Cao Kun

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Cao Kun
Cao Kun.jpg
President of the Republic of China
In office
10 October 1923 – 30 October 1924
Premier Gao Lingwei
Sun Baoqi
Ku Wei-chün
Preceded by Li Yuanhong
Succeeded by Duan Qirui
Personal details
Born (1862-12-12)12 December 1862
Died 15 May 1938(1938-05-15) (aged 75)
Political party Zhili clique
Military service
Allegiance  Qing Dynasty
Republic of China (1912–49) Republic of China
Empire of China
Battles/wars First Sino-Japanese War
Beijing coup
National Protection War
Zhili–Anhui War
First Zhili–Fengtian War
Cao Kun
Traditional Chinese 曹錕
Simplified Chinese 曹锟
This is a Chinese name; the family name is Cao.

Cao Kun (Chinese: 曹锟/曹錕; Courtesy name: Zhongshan (仲珊)) (December 12, 1862 – May 15, 1938) was a President of Republic China and military leader of the Zhili clique in the Beiyang Army; he also served as trustee of the Catholic University of Peking.

Early life and rise to leadership[edit]

Cao was born in a poor family in Tianjin. During the First Sino-Japanese War in 1894, he went with the army to fight in Choson. After the war was over, he joined Yuan Shikai to participate in the training of New Army (Known as the Beiyang Army). Admired by Yuan, Cao managed to rise very quickly. At the time of 1911 Xinhai Revolution, he commanded the Beiyang 3rd Division.[1]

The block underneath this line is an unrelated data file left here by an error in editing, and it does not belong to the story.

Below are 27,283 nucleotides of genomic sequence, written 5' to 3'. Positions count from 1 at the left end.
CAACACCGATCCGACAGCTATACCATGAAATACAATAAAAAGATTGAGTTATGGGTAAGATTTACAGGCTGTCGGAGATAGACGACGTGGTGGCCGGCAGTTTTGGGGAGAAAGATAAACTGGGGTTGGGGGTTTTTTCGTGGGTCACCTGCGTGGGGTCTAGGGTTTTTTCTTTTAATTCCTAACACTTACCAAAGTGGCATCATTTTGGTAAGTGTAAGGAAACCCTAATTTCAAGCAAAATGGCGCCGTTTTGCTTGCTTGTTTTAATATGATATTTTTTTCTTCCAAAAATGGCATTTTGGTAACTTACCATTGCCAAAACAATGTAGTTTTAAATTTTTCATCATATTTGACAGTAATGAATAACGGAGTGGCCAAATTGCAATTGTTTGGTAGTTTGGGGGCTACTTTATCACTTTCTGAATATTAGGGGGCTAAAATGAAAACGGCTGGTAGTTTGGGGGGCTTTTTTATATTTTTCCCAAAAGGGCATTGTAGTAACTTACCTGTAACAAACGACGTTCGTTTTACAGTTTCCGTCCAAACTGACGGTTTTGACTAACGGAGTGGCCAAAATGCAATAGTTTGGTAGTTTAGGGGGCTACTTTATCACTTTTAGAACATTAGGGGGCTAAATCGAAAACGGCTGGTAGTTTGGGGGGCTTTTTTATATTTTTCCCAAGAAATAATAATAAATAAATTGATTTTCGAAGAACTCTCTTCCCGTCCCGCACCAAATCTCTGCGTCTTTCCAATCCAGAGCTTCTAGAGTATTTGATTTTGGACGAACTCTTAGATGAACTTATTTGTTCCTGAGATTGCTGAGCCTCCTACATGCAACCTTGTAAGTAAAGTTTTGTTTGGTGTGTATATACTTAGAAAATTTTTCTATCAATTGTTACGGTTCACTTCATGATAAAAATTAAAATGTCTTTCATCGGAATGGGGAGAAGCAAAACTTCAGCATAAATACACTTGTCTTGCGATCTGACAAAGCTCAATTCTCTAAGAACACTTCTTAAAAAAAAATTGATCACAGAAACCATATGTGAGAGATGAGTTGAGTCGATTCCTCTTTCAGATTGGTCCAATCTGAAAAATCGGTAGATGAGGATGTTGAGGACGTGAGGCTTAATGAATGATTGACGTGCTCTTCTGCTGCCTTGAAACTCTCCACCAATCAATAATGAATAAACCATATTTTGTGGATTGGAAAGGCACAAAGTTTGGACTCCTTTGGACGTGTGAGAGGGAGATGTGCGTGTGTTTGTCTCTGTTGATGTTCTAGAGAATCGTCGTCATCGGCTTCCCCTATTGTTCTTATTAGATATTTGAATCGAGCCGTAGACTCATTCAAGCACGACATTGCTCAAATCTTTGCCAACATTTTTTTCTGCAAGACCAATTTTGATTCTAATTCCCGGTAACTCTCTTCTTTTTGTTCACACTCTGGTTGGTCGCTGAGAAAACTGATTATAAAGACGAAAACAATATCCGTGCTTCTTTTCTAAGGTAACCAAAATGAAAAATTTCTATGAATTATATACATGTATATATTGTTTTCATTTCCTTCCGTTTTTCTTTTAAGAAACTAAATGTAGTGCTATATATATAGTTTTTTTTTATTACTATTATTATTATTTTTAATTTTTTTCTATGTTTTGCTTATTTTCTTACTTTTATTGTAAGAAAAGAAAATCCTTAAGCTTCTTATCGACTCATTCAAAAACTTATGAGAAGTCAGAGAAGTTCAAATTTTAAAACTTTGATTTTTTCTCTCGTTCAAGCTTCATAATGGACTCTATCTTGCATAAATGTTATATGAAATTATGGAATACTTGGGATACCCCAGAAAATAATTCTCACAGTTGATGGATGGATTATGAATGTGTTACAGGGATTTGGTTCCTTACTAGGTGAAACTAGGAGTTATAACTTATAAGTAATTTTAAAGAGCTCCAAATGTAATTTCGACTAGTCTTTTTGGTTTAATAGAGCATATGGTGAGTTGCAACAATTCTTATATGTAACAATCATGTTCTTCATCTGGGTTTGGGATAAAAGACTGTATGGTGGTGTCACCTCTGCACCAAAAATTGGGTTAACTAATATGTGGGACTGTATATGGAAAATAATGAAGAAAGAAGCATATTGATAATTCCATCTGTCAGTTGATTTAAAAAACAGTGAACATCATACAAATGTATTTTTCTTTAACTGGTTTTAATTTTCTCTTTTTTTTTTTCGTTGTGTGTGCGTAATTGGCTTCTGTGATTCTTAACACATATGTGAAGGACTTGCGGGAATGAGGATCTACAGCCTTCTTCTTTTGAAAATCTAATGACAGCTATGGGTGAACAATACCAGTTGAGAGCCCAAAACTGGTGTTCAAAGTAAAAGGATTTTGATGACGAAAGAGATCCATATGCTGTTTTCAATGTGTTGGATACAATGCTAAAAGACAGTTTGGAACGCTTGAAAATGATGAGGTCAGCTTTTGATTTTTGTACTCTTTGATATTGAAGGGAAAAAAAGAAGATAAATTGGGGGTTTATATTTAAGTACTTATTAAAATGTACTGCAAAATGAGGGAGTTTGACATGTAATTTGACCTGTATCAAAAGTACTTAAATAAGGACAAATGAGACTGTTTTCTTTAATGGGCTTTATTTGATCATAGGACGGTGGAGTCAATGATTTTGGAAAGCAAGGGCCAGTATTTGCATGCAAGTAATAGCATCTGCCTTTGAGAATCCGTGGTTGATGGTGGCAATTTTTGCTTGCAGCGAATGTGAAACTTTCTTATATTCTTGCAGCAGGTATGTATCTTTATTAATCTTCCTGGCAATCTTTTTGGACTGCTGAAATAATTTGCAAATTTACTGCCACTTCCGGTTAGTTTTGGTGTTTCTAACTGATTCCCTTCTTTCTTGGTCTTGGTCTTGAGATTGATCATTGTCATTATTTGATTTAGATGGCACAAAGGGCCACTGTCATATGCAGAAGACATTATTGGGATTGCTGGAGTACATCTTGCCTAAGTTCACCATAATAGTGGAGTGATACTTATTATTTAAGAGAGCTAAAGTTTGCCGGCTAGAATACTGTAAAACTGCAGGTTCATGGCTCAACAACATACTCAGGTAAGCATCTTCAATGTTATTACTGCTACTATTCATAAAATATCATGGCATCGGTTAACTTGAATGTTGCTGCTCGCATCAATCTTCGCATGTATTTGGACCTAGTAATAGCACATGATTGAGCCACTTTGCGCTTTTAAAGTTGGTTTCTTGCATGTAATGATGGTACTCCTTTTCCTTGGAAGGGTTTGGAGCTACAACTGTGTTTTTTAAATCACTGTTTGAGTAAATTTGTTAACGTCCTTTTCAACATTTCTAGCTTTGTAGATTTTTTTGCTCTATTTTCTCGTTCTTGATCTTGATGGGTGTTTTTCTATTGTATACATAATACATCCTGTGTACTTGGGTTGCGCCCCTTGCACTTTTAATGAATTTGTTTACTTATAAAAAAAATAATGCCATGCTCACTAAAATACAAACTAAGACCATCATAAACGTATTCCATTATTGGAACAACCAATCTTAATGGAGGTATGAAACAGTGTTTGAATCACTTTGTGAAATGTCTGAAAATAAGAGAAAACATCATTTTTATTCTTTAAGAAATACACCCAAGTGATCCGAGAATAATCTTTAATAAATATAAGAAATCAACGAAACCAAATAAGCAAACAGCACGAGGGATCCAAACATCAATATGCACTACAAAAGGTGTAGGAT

He was made a general in the Beiyang Army and led the Zhili clique after the death of Feng Guozhang. During the 1918 election, he was promised the vice-presidency by Duan Qirui but the office remained vacant after most of the National Assembly left, depriving it of a quorum. He felt betrayed by Duan and defeated him in battle in 1920. He forced the resignations of both Xu Shichang and Li Yuanhong and was president of the Republic of China (in Beijing) from October 10, 1923 to November 2, 1924.

Cao had a family connection to the Chinese Muslim military commander Ma Fuxing, who resided in Xinjiang.

"Bribing president"[edit]

Cao Kun infamously acquired the presidential office by openly bribing assembly members with 5,000 silver dollars each. This episode brought disrepute to the Beiyang government and its assembly, which lacked a quorum to even hold elections. It turned all the rival factions against him and his own clique began suffering from dissension. Relations with his chief protégé, Wu Peifu, soured and there was rumours of an impending split within the Zhili clique but they stayed together to fight against the Fengtian clique.

One of his first acts as president was to promulgate the 1923 constitution of China. Hastily drafted by the guilt-ridden assembly, it was deemed the most democratic and progressive yet, but like previous charters it was ignored completely.

During a war against Zhang Zuolin in October 1924, Cao was betrayed and imprisoned by his General Feng Yuxiang in the Beijing coup. Feng occupied Beijing and forced Cao to resign. His brother, Cao Rui, committed suicide while under house arrest. He was released two years later as a goodwill gesture by Feng to Wu Peifu.

Cao died in his home at Tianjin in May 1938.




Political offices
Preceded by
Gao Lingwei
President of the Republic of China
Succeeded by
Huang Fu